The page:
It’s hard to find a job fighting climate change, oddly. But the organic farming industry is one place where a person can make a living making a difference.
Food systems account for 20% to 30% of global greenhouse gas emissions, according to data from the World Bank. The reinvention of farming could impact the future as much as the electric car.
At the Organic Grower Summit last week, organized by Western Growers and the Organic Produce Network, over 600 growers and industry leaders, mostly from California, met in Monterey to share problems, solutions and business cards.
Big topics included new technologies and new government regulations that could raise costs. Underlying almost every discussion was the regenerative health of soil and its potential for fighting disease, repelling pests and capturing carbon.
California leads the country in organic farming, with over 3,000 certified farms, according to 2022 figures from the United States Department of Agriculture, or USDA. In 2021, the state’s organic sales topped $14 billion. That’s the equivalent of $43 per person in the U.S. buying organic. Just in the greater Bay Area region, spanning from Monterey to Sonoma counties, there are over 1,550 organic producers generating nearly $1.4 billion in annual gross sales.
Gradually, more conventional farmers are moving into organics, some transforming their multi-generational farmlands. They bring business experience, innovations and capital to what was once a niche economy.
“I’m in it for the money,” said Carlos Amaral, a grower from San Mateo County who said he is willing to front the higher production cost because the buyer is willing to pay more in return. Today’s younger shoppers, he said, are more environmentally conscious.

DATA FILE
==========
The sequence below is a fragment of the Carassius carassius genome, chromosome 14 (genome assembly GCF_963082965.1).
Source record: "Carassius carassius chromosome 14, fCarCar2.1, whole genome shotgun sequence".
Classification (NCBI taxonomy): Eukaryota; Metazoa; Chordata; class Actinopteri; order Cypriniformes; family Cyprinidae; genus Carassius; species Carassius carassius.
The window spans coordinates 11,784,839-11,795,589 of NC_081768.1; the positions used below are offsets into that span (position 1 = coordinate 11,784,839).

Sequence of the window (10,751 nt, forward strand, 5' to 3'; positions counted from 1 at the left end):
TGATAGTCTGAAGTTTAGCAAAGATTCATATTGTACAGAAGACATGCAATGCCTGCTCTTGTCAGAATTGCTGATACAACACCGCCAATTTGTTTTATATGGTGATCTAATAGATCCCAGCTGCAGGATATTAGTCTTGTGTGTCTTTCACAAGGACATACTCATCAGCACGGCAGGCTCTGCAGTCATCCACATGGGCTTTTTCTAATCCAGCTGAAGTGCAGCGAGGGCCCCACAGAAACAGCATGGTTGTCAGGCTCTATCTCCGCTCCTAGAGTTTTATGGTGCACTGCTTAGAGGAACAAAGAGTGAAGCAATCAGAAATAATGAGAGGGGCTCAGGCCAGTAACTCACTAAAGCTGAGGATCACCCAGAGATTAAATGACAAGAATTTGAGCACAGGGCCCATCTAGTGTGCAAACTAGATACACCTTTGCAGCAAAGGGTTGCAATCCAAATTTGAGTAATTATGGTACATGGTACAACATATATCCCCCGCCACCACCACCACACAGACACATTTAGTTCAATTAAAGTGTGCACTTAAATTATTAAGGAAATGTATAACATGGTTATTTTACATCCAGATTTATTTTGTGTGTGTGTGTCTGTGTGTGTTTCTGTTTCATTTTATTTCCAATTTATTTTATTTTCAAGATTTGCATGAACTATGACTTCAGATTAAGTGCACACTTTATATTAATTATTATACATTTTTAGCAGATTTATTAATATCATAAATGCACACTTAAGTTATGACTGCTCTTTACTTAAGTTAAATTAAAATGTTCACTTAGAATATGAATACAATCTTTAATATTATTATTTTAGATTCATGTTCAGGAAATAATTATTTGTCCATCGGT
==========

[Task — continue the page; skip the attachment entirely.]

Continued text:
But by March 2024, organic prices might rise as new USDA rules for organic certification take effect. The Strengthening Organic Enforcement rule, or SOE, will set new standards for everyone involved in production. All the way up the supply chain—growers, distributors, shippers and importers—will need to be organically certified.
“You’re verifying that they understand how to keep things organic,” said Danny Lee, inspector with the California Department of Food and Agriculture. “You will be sure that they’re not commingling organic produce with non-organic products, which may have different pesticides or other inputs.”
It is going to be more expensive, he said, but whether it gets passed down depends on who is willing to absorb those costs and what the final retailers are willing to pay.
The summit centered on the unique challenges of specialty crops, things like leafy greens, berries and carrots. They are different from commodity crops, like corn and soy, which are farmed at mass scale using herbicide-resistant seeds and industrial harvesting methods.
Specialty crops need a lot of intense hand labor, and synthetic herbicides like Roundup are not allowed on organically certified farms.
“The thing I see that we have oversaturated is the weeding market,” said Bart Walker, who runs an equipment rental company.
Walker was referring to the array of mechanical weeders on display at the summit. Rather than ask labor to do the back-breaking work of pulling weeds by hand, engineers have designed a variety of machines to do it. Pulled by a tractor, whirling paddles, blades and spikes disrupt the ground between crop rows and keep weeds from taking root.